Historically, the AFC has produced defensive units of legendary magnitude. Nicknames such as the "Steel Curtain" and "Gang Green" signify ghosts of football past that imposed wills with a barbaric tenacity.
Arrowhead Stadium used to be synonymous with the word "defense." It was the stomping grounds of renowned icons, ranging from the ill-intentioned Willie Lanier to the electrifying Derrick Thomas.
But tides began to shift at the turn of the century, and the first waves of the Chiefs defense were consistently bullied. Opponents' rushing attacks graduated to onslaughts and stampeded through the Kansas City line like it was 12:01am on Black Friday. Throughout the '60s, opposing franchises cringed as Bobby Bell left bells rung; the favor was returned as the Chiefs front seven served as a doormat throughout the Dick Vermeil era.
The Arrowhead faithful grew increasingly nostalgic with each passing year.
Fast-forward to 2010: Out with the old, in with the new. Romeo Crennel invigorated Kansas City's lambasted defense. The familiar 4-3 scheme flipped to a 3-4, and the intricate philosophy was simplified.
But where does the front seven currently rank in its conference?
The answer: somewhere in the middle.
Compared to their AFC counterparts in 2011, the Chiefs weren't statistically dominant in any major defensive category. The secondary, despite the absence of Eric Berry, proved to be the unit's largest contributor—opposing quarterbacks averaged a measly 79.1 rating.
However, while the two initial fronts have made strides under Crennel's supervision, they're still not within shouting distance of those at the mountain peak.
Defensively, the Chiefs allowed 4.2 yards per carry (9th in the AFC). Compared to the aforementioned predecessors of recent past, Kansas City's frontline performed admirably.
Although that gaping hole has been effectively plugged, another leak has simultaneously sprung: pass rush. Only the Tennessee Titans amassed less sacks than Kansas City's 29—14 of which belonged to Tamba Hali. Then-rookie Justin Houston presented the only additional (mild) threat by accounting for 5.5.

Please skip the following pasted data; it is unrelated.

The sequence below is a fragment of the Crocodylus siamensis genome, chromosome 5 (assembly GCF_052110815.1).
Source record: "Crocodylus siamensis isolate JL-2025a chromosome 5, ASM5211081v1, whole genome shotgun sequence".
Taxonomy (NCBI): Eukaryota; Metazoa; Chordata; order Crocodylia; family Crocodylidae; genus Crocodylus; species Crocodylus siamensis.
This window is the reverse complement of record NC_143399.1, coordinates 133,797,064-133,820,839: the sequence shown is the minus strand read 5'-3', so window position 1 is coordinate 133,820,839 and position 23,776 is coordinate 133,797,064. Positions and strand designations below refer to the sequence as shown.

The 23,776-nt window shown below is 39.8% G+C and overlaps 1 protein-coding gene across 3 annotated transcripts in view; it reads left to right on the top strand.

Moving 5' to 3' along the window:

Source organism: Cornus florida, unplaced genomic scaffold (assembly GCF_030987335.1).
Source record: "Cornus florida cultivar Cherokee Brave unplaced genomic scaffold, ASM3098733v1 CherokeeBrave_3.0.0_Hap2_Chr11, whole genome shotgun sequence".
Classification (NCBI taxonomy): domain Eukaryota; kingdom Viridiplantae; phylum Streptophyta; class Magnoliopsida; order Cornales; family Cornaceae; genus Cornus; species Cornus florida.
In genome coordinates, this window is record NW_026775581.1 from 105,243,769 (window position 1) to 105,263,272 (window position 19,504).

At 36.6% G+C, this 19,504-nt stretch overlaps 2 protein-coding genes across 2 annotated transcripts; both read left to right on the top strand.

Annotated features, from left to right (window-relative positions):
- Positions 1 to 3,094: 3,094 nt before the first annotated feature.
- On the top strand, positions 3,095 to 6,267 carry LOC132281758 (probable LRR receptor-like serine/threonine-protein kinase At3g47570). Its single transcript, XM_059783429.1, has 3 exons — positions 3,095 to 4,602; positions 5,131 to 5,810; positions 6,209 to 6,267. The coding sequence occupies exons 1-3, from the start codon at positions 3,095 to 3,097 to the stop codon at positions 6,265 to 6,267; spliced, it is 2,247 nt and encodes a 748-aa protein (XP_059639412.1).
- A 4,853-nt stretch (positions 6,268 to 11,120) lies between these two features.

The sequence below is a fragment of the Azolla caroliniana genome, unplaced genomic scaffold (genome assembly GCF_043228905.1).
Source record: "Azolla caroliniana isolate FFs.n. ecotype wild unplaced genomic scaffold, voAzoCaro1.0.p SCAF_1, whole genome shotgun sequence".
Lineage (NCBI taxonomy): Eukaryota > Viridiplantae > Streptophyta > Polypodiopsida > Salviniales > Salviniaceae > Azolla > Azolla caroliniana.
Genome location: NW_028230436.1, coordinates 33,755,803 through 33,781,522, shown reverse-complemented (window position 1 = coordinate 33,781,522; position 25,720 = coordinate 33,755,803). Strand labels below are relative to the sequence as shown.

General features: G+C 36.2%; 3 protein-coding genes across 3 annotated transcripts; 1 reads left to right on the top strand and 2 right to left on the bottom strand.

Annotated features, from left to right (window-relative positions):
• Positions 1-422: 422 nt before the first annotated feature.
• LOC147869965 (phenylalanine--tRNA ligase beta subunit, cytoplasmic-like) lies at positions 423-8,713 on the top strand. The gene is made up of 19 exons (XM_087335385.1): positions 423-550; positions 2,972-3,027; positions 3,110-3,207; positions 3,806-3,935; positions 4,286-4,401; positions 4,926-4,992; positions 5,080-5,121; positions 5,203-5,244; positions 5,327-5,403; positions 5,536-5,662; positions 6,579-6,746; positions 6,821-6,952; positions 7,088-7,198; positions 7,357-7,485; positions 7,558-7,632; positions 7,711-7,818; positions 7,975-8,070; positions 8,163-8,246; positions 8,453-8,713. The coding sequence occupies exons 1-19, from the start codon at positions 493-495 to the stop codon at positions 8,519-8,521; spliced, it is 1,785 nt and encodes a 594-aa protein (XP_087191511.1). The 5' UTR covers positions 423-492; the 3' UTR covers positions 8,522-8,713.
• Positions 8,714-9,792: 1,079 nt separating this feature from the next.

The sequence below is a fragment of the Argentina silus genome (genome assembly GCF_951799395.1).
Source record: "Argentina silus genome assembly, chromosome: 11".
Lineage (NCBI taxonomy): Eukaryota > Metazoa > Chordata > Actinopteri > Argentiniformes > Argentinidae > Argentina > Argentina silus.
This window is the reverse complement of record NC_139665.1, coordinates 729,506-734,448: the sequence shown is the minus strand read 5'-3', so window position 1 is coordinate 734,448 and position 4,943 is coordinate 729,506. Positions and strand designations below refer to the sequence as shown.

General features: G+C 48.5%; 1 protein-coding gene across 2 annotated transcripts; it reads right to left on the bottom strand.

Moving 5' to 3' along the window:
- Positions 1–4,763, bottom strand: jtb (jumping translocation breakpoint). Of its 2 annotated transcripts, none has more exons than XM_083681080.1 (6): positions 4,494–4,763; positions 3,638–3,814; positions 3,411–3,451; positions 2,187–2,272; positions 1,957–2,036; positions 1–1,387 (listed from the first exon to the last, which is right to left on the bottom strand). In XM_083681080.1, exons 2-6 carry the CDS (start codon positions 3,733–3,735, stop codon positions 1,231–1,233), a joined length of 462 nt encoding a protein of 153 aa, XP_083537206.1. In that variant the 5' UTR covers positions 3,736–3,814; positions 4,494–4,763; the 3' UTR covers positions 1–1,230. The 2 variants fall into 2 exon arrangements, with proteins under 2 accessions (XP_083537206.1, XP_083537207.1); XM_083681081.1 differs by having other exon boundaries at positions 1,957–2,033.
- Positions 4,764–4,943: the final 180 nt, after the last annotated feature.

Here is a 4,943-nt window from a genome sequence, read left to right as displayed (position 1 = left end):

Defensive ends Glenn Dorsey and Tyson Jackson were drenched with praise after the Chiefs plucked the pair from LSU. However, the two have only combined for an unfathomable six career sacks. If the tandem mirrors past production in 2012, any remaining apologists should invest in padded walls.
First-round pick Dontari Poe has been justifiably encircled by skepticism. This fall, the defensive tackle will stand in the midst of crossfire as a battle of tangibles vs. intangibles ensues. Considering Kansas City's flawed history in drafting defensive linemen, a successful rookie season for Poe—the riskiest pick of GM Scott Pioli's tenure—will raise eyebrows and scratch heads.
The seven's strength resides in the linebacking corps. The Pro Bowl-caliber talent of Derrick Johnson and Tamba Hali sufficiently compensates for the line's mediocrity. Justin Houston's rookie campaign oozed with promise, and the former University of Georgia standout should only progress in upcoming years.
Several factors should impact the collective production of this year's defensive core. Eric Berry—arguably the defense's biggest playmaker—will escape the confines of the sidelines and return to action. His presence, alone, should fortify the middle of the field and provide another blitzing threat.
Excluding Dwayne Bowe and Dexter McCluster, all of Kansas City's most prominent offensive weapons missed substantial time in 2011. Three-and-outs were a recurring theme that plagued a wounded, staggering offense. As a result, defenders clocked into work more than they had initially expected. A reloaded offensive arsenal will undoubtedly benefit both sides of the ball.
While unfortunate injuries victimized the team last season, 2012's front seven will likely avoid the same unlucky fate. Alongside the guidance of revered guru Romeo Crennel, Kansas City's defense has steadily climbed toward the conference's top echelon.
With the healthy return of extraordinarily talented, playmaking lone wolves, Kansas City's first line of defense should distance itself from the middle of the AFC pack.